THE DAYS OF SHORT LEAD TIMES, STABLE MATERIALS MARKETS AND ENDLESS PRODUCTION CAPACITY for large power and generator step-up transformers are over.
Today's reality is upward curves in global and domestic demand, unprecedented price increases in core steel, copper and mineral oil, and a “you want it, you are going to pay for it” market. Get used to it. Trying to predict when the dust will settle on this storm leaves even the best utility sourcing experts scratching their heads.
Similar to how the Federal Reserve is using economic indicators to measure the national gross domestic product (GDP), utility buyers use the increase in equipment lead times as an indicator of whether domestic and global capacity can meet demand. Mounting pressure from regulatory bodies, regional transmission organizations (RTOs) and public utility commissions (PUCs) on system reliability, and moderate to significant investment increases in the emerging grid — coupled with financial incentives to get power to the wholesale markets — are increasing the demand for these complex machines.
Unfortunately, U.S. companies often lack the crane and production capacity necessary to manufacture these behemoths. So, don't look here at home if you need to purchase a large power or generator step-up transformer at or above 345 kV/400 MVA. Ordering means crossing the border or booking a flight across the big pond to find a supplier. Global sourcing isn't a matter of if, it's a must for utilities planning major capital expansions or rehab projects over the next three to five years.
Making buying decisions in the global marketplace for large power transformers is more complex than simply comparing manufacturer prices. One might say, “It's risky business.”
Today's decision makers not only need the right information to make timely and informed business decisions, but they need to formulate risk-mitigation strategies associated with overseas suppliers. The risks include:
Ocean and inland transportation, compliance with specifications, quality, testing, raw materials and major global events (hurricanes) can significantly influence a supplier's lead time and delivery reliability.
Cultural differences and other communication barriers can be challenging. In many cultures, the “relationship” means more than what the contract says or doesn't say.
Fluctuations in currency exchange rates and major increases in material prices during the time in which your transformer is being manufactured can quickly change the competitive bid price for your order.
Do you want to cancel an order? Good luck. Delay a year or two for that much-needed capital expansion project to meet reliability standards, and you are certain to wilt under the hot spotlight of the Federal Energy Regulatory Commission (FERC) and PUC scrutiny.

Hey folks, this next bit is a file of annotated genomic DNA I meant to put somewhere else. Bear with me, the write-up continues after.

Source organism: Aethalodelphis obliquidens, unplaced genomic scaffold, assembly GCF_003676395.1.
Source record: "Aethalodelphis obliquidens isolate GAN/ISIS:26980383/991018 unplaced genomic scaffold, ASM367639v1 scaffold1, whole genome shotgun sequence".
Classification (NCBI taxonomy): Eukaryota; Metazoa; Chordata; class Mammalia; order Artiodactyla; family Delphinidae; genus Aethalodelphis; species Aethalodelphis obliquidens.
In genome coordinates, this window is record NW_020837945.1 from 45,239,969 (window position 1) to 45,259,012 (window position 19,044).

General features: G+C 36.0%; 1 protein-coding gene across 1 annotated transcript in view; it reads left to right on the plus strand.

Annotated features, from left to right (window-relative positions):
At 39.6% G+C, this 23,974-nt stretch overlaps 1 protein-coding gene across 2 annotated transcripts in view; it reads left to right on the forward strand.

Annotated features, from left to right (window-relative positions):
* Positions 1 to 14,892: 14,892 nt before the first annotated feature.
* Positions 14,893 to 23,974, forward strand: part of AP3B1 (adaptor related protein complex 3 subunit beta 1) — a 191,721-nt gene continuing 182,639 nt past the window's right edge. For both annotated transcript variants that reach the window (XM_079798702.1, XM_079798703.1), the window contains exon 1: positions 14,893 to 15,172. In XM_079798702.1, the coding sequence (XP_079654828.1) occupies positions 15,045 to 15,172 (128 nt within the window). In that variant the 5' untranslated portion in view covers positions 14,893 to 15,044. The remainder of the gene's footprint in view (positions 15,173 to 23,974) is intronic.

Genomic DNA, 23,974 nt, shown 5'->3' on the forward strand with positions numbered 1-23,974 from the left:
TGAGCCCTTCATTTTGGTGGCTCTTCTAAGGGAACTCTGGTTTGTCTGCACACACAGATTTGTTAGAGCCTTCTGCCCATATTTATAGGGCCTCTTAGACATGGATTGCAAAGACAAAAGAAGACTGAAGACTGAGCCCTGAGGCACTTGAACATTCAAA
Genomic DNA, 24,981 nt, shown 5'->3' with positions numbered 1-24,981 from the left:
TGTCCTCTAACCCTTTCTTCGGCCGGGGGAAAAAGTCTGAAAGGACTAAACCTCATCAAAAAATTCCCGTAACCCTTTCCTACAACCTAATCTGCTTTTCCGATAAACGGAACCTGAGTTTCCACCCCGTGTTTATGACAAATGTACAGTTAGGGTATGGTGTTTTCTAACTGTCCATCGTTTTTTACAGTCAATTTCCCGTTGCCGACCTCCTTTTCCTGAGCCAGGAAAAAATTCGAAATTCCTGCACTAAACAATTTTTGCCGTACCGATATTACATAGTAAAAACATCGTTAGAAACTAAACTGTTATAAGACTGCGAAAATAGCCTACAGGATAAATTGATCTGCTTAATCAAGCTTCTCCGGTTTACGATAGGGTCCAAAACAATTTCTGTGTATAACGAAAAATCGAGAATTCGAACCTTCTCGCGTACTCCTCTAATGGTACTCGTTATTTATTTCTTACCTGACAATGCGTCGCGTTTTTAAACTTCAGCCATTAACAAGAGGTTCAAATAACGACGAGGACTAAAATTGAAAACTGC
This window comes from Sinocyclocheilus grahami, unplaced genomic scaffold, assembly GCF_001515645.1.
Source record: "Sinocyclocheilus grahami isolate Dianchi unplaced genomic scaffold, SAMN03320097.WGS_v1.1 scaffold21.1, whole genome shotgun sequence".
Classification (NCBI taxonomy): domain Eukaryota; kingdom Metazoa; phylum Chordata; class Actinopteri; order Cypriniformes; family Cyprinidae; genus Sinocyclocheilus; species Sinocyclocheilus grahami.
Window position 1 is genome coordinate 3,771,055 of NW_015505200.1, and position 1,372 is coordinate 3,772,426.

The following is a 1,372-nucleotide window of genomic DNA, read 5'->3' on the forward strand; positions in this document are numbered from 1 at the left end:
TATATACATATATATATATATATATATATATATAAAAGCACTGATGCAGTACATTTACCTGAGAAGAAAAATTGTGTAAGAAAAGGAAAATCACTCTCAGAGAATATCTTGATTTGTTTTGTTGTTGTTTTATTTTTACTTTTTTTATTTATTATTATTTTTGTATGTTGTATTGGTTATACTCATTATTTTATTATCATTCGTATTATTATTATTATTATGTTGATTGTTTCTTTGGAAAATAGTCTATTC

The truth is, once you have entered into an “alliance” relationship, it's for better or for worse until transformer do you part. Rarely can many utilities afford to order the same transformer with a backup supplier. However, here are some suggestions to reduce the risk:
Build and manage a portfolio of qualified and experienced suppliers in the Asian, European, South American and North American markets. Interview the supplier and check its references.
Be creative in developing price-adjustment models that share the risk (for example, currency and materials) and adjust to current market conditions and dynamics. Encourage the supplier to adopt optimal currency hedging models.
Avoid caps that limit direct damages for delivery delay(s) (liquidated damages) or develop a tiered approach that gives the supplier a break in between caps. Remember, the supplier wants to get you the transformer as quickly as possible.
Create sourcing strategies and solutions that address the total cost of ownership, supply-chain logistics, and technical and macro-economic considerations.
Plan effectively for long-term capital expansion and rehab projects (five to seven years) and communicate effectively with your alliance partner(s) on projected manufacturing slots.
Support the development of alliance- or partnership-type agreements that encourage investment in the relationship on both sides of the fence.
Mutually develop and manage risk-mitigation plans to anticipate the what-if scenarios. They will happen.
Utilities lacking the sophistication or experience in global sourcing face the greatest challenges in the years ahead. However, focusing on proactive business strategies aimed at reducing the risks inherent to global sourcing, planning effectively, and managing a portfolio of qualified and experienced suppliers should better position you for the future.
Judson Schumacher is a sourcing analyst with American Electric Power Co. jmschumacher@AEP.com